Mon, 25 June 2012
The Seventh Doctor and Ace visit a human colony on the planet Terra Alpha, and are unsettled by the planet's unnaturally happy society. Cheerful music plays everywhere; the planet's secret police force, the Happiness Patrol (governed by the vicious and egotistical Helen A, who is obsessed with eliminating unhappiness), roam the streets wearing bright pink and purple uniforms, while they hunt down and kill so-called 'Killjoys', and the TARDIS gets repainted pink so as not to look depressing. While exploring the planet, the Doctor and Ace encounter Trevor Sigma, the official galactic censor, who is visiting Terra Alpha to discover why so many of the population have disappeared.
The Doctor and Ace have a brief period of incarceration in the Waiting Zone (Terra Alpha's version of prisons,) to find out more about the planet's laws against unhappiness, and meet unhappy guard Susan Q, who becomes a firm ally, and allows Ace to escape when she is taken away from the Doctor to be enrolled in the Happiness Patrol. The Doctor, meanwhile, encounters another visitor to the planet, Earl Sigma, a wandering harmonica player who stirs unrest by playing the Blues. Earl and the Doctor venture to the Kandy Kitchen, where most of the missing population of Terra Alpha vanished to, and discover Helen A's twisted executionist, the Kandy Man; a grotesque, sweet-based robot, created by Gilbert M, one of Helen A’s senior advisers.
The Doctor manages to outwit the Kandy Man by gluing him to the floor with lemonade, and he and Earl escape in to the candy pipes below the colony, where dwell the native inhabitants of Terra Alpha, now known as Pipe People. They want to help overthrow the tyranny of Helen A. The Doctor returns to the surface, and begins stirring up trouble, supporting public demonstrations of unhappiness, encouraging the people to revolt, and attempting to expose Helen A's 'population control programme' to Trevor Sigma.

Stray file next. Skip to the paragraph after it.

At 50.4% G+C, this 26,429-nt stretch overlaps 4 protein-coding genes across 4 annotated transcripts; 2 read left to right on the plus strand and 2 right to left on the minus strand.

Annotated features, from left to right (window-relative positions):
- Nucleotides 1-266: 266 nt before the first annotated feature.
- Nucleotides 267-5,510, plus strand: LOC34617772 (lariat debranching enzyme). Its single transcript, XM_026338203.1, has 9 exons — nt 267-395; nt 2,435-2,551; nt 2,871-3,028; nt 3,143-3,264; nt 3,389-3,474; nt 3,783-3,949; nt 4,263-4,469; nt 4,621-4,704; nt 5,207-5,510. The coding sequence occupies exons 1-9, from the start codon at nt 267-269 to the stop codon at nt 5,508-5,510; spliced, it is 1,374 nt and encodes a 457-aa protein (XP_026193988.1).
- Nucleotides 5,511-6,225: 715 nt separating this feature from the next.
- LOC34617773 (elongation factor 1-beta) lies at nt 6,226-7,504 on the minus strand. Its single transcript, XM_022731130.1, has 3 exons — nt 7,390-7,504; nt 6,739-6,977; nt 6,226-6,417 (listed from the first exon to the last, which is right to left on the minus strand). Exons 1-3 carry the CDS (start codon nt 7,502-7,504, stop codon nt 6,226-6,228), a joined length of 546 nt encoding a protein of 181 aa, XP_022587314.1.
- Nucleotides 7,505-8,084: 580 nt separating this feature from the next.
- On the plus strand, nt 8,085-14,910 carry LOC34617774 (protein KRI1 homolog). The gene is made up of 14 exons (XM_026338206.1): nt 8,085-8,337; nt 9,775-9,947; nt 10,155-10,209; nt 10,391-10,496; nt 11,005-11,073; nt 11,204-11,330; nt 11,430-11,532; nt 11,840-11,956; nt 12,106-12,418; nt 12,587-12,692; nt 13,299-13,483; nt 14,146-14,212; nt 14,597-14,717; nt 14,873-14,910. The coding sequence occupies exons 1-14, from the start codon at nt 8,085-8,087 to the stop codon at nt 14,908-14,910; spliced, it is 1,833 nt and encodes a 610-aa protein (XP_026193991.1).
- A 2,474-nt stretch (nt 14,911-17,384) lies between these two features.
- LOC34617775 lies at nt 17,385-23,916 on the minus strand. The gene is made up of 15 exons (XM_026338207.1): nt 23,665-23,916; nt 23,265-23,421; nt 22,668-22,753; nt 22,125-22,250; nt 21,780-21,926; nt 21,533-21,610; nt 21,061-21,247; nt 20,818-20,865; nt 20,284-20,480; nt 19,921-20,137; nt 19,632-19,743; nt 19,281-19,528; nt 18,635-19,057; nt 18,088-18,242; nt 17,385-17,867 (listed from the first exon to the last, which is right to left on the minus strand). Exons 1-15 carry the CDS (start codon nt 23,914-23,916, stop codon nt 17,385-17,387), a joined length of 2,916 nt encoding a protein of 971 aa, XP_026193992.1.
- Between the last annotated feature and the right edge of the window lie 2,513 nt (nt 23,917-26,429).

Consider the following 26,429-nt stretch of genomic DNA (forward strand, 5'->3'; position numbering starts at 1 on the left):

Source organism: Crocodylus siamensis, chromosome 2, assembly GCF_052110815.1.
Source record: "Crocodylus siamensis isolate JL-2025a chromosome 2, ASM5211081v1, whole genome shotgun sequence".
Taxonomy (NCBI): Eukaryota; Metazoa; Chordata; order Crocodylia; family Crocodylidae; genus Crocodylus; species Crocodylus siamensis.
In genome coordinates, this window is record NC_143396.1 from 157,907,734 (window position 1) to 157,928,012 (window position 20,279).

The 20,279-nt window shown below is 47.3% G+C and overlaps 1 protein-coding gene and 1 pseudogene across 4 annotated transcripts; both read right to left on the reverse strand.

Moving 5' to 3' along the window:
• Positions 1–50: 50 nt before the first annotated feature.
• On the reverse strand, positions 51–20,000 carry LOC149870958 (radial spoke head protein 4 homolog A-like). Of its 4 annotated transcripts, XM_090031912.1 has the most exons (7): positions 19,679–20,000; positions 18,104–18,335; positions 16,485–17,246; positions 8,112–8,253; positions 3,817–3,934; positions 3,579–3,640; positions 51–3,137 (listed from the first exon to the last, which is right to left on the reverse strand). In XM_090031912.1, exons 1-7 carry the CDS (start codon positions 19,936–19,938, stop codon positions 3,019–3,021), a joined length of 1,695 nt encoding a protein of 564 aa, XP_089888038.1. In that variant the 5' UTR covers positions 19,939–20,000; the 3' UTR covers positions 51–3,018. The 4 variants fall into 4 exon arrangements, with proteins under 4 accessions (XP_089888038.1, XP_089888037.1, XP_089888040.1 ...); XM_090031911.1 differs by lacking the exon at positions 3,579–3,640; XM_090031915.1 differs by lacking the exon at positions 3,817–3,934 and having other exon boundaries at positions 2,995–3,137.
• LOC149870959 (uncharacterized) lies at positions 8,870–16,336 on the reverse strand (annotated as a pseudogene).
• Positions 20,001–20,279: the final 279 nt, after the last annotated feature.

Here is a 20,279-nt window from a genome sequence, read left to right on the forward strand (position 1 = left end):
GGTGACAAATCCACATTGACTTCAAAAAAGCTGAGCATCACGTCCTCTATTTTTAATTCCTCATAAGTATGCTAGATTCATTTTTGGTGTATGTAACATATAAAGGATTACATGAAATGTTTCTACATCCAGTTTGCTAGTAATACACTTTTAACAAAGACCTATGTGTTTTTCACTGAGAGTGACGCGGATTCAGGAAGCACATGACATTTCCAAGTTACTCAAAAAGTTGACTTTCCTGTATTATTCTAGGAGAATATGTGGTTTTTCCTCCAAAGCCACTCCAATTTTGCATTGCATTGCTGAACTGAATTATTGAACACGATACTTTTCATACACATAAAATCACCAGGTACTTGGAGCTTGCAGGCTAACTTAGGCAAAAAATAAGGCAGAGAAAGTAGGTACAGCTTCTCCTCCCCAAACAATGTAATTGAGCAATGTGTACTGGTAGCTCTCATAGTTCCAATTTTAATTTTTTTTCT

Ace and Susan Q have meanwhile both been recaptured, and have been scheduled to appear in the late show at the Forum, where the penalty for non-entertainment is death. The Doctor and Earl rescue them both, and the four head off to Helen A’s palace for a final showdown, while a revolution takes full effect outside the palace walls. The first to be disposed of is Helen A’s pet Stigorax, Fifi, a rat-dog creature used to hunt down the Pipe People, which is crushed in the pipes below the city when Earl causes an avalanche of crystallised sugar with his harmonica. Then the Pipe People destroy the Kandy Man in a flow of his own fondant surprise (previously used to drown Killjoys). Realising that she is beaten, Helen A attempts to escape the planet in a rocket, only to discover that the rocket has already been commandeered by Gilbert M and Joseph C, her husband. She tries to flee, but the Doctor stops her, and tries to teach her about the true nature of happiness, which can only be understood if counter-balanced by sadness. Helen A at first sneers at the Doctor; but when she discovers the remains of her beloved pet Fifi, she collapses in tears, and finally feels some sadness of her own. The revolution complete, the Doctor and Ace slip away, leaving Earl, Susan Q and the Pipe People to rebuild the planet – but only once the TARDIS has been repainted blue.
Broadcast and reception
In The Discontinuity Guide, Paul Cornell, Martin Day and Keith Topping identify a gay subtext to the story: "there's entrapment over cottaging, the TARDIS is painted pink, and the victim of the fondant surprise is every inch the proud gay man, wearing, as he does, a pink triangle." The story ends with Helen A's husband abandoning her and leaving with another man.
A novelisation of this serial, written by script-writer Graeme Curry, was published by Target Books in February 1990. Adapting his scripts rather than the televised version, Curry's book includes scenes cut during editing and his original envisioning of the Kandy Man with a human appearance, albeit with powdery white skin and edible candy-cane glasses. An unabridged reading of the novelisation by Rula Lenska was released by BBC Audiobooks in July 2009.
VHS and DVD releases